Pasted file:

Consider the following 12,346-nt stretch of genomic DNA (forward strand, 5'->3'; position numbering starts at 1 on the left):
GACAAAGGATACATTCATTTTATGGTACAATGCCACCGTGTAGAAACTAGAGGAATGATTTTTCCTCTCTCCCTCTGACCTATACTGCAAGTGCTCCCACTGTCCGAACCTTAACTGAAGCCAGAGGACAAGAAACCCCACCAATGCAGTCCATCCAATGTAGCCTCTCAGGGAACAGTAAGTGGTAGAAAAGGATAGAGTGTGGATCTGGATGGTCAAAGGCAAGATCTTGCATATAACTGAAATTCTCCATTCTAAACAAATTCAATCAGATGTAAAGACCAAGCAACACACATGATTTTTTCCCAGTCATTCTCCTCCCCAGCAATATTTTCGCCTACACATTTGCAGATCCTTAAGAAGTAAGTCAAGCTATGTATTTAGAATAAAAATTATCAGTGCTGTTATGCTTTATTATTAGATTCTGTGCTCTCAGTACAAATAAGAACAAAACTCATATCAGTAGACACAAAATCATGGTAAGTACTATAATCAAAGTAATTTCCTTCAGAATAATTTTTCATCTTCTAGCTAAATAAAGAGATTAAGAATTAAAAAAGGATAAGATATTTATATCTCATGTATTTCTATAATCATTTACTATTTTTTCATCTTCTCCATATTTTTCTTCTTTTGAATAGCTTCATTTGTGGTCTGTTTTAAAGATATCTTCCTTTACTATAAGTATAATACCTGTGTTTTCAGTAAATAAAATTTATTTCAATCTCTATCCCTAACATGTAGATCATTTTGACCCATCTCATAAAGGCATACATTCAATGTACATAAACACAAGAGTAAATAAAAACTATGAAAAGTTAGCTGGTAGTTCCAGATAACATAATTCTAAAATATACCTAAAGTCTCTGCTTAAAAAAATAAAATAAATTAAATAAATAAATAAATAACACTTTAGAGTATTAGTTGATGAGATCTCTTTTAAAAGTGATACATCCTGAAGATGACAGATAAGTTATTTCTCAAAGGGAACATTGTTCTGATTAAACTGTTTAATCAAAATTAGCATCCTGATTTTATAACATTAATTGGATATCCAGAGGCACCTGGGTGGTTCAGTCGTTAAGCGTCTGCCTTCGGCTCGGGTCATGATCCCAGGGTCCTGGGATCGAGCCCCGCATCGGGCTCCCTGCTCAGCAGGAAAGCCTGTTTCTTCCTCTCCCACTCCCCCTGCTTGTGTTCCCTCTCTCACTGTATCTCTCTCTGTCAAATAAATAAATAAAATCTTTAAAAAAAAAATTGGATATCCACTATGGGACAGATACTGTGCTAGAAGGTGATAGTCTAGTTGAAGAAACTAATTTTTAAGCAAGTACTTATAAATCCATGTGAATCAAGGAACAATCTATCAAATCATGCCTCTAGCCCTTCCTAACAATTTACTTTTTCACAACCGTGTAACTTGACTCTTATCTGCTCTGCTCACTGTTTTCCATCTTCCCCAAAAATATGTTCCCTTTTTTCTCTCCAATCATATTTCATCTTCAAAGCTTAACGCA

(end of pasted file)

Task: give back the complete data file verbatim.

Consider the following 12,346-nt stretch of genomic DNA (forward strand, 5'->3'; position numbering starts at 1 on the left):
GACAAAGGATACATTCATTTTATGGTACAATGCCACCGTGTAGAAACTAGAGGAATGATTTTTCCTCTCTCCCTCTGACCTATACTGCAAGTGCTCCCACTGTCCGAACCTTAACTGAAGCCAGAGGACAAGAAACCCCACCAATGCAGTCCATCCAATGTAGCCTCTCAGGGAACAGTAAGTGGTAGAAAAGGATAGAGTGTGGATCTGGATGGTCAAAGGCAAGATCTTGCATATAACTGAAATTCTCCATTCTAAACAAATTCAATCAGATGTAAAGACCAAGCAACACACATGATTTTTTCCCAGTCATTCTCCTCCCCAGCAATATTTTCGCCTACACATTTGCAGATCCTTAAGAAGTAAGTCAAGCTATGTATTTAGAATAAAAATTATCAGTGCTGTTATGCTTTATTATTAGATTCTGTGCTCTCAGTACAAATAAGAACAAAACTCATATCAGTAGACACAAAATCATGGTAAGTACTATAATCAAAGTAATTTCCTTCAGAATAATTTTTCATCTTCTAGCTAAATAAAGAGATTAAGAATTAAAAAAGGATAAGATATTTATATCTCATGTATTTCTATAATCATTTACTATTTTTTCATCTTCTCCATATTTTTCTTCTTTTGAATAGCTTCATTTGTGGTCTGTTTTAAAGATATCTTCCTTTACTATAAGTATAATACCTGTGTTTTCAGTAAATAAAATTTATTTCAATCTCTATCCCTAACATGTAGATCATTTTGACCCATCTCATAAAGGCATACATTCAATGTACATAAACACAAGAGTAAATAAAAACTATGAAAAGTTAGCTGGTAGTTCCAGATAACATAATTCTAAAATATACCTAAAGTCTCTGCTTAAAAAAATAAAATAAATTAAATAAATAAATAAATAACACTTTAGAGTATTAGTTGATGAGATCTCTTTTAAAAGTGATACATCCTGAAGATGACAGATAAGTTATTTCTCAAAGGGAACATTGTTCTGATTAAACTGTTTAATCAAAATTAGCATCCTGATTTTATAACATTAATTGGATATCCAGAGGCACCTGGGTGGTTCAGTCGTTAAGCGTCTGCCTTCGGCTCGGGTCATGATCCCAGGGTCCTGGGATCGAGCCCCGCATCGGGCTCCCTGCTCAGCAGGAAAGCCTGTTTCTTCCTCTCCCACTCCCCCTGCTTGTGTTCCCTCTCTCACTGTATCTCTCTCTGTCAAATAAATAAATAAAATCTTTAAAAAAAAAATTGGATATCCACTATGGGACAGATACTGTGCTAGAAGGTGATAGTCTAGTTGAAGAAACTAATTTTTAAGCAAGTACTTATAAATCCATGTGAATCAAGGAACAATCTATCAAATCATGCCTCTAGCCCTTCCTAACAATTTACTTTTTCACAACCGTGTAACTTGACTCTTATCTGCTCTGCTCACTGTTTTCCATCTTCCCCAAAAATATGTTCCCTTTTTTCTCTCCAATCATATTTCATCTTCAAAGCTTAACGCA